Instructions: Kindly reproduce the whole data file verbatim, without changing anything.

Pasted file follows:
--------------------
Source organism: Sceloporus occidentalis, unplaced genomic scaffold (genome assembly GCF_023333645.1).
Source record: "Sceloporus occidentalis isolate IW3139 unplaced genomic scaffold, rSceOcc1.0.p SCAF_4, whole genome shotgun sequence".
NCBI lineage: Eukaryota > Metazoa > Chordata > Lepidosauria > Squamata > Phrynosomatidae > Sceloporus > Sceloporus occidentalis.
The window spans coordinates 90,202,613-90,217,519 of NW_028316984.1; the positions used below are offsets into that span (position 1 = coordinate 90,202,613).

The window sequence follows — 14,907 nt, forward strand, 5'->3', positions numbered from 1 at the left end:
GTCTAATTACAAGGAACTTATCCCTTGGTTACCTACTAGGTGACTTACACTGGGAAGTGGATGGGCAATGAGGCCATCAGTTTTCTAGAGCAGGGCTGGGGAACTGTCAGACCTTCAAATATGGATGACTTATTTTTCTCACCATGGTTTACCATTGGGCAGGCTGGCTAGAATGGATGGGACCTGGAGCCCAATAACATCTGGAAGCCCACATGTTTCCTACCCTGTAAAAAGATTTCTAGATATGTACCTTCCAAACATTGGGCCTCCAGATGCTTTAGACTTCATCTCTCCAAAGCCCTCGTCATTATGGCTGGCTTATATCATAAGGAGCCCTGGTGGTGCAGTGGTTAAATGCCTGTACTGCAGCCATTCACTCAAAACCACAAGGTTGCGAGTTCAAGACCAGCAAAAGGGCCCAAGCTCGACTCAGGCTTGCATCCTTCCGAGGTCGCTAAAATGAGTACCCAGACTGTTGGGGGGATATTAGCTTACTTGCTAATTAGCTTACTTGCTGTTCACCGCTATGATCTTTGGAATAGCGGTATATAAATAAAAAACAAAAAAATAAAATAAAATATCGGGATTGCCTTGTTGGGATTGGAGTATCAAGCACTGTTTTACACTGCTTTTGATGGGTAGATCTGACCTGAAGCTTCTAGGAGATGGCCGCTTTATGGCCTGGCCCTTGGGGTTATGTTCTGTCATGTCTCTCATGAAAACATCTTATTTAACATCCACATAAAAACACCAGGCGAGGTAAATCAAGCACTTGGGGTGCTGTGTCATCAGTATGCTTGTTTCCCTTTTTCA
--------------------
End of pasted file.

Source organism: Sceloporus occidentalis, unplaced genomic scaffold (genome assembly GCF_023333645.1).
Source record: "Sceloporus occidentalis isolate IW3139 unplaced genomic scaffold, rSceOcc1.0.p SCAF_4, whole genome shotgun sequence".
NCBI lineage: Eukaryota > Metazoa > Chordata > Lepidosauria > Squamata > Phrynosomatidae > Sceloporus > Sceloporus occidentalis.
The window spans coordinates 90,202,613-90,217,519 of NW_028316984.1; the positions used below are offsets into that span (position 1 = coordinate 90,202,613).

The window sequence follows — 14,907 nt, forward strand, 5'->3', positions numbered from 1 at the left end:
GTCTAATTACAAGGAACTTATCCCTTGGTTACCTACTAGGTGACTTACACTGGGAAGTGGATGGGCAATGAGGCCATCAGTTTTCTAGAGCAGGGCTGGGGAACTGTCAGACCTTCAAATATGGATGACTTATTTTTCTCACCATGGTTTACCATTGGGCAGGCTGGCTAGAATGGATGGGACCTGGAGCCCAATAACATCTGGAAGCCCACATGTTTCCTACCCTGTAAAAAGATTTCTAGATATGTACCTTCCAAACATTGGGCCTCCAGATGCTTTAGACTTCATCTCTCCAAAGCCCTCGTCATTATGGCTGGCTTATATCATAAGGAGCCCTGGTGGTGCAGTGGTTAAATGCCTGTACTGCAGCCATTCACTCAAAACCACAAGGTTGCGAGTTCAAGACCAGCAAAAGGGCCCAAGCTCGACTCAGGCTTGCATCCTTCCGAGGTCGCTAAAATGAGTACCCAGACTGTTGGGGGGATATTAGCTTACTTGCTAATTAGCTTACTTGCTGTTCACCGCTATGATCTTTGGAATAGCGGTATATAAATAAAAAACAAAAAAATAAAATAAAATATCGGGATTGCCTTGTTGGGATTGGAGTATCAAGCACTGTTTTACACTGCTTTTGATGGGTAGATCTGACCTGAAGCTTCTAGGAGATGGCCGCTTTATGGCCTGGCCCTTGGGGTTATGTTCTGTCATGTCTCTCATGAAAACATCTTATTTAACATCCACATAAAAACACCAGGCGAGGTAAATCAAGCACTTGGGGTGCTGTGTCATCAGTATGCTTGTTTCCCTTTTTCA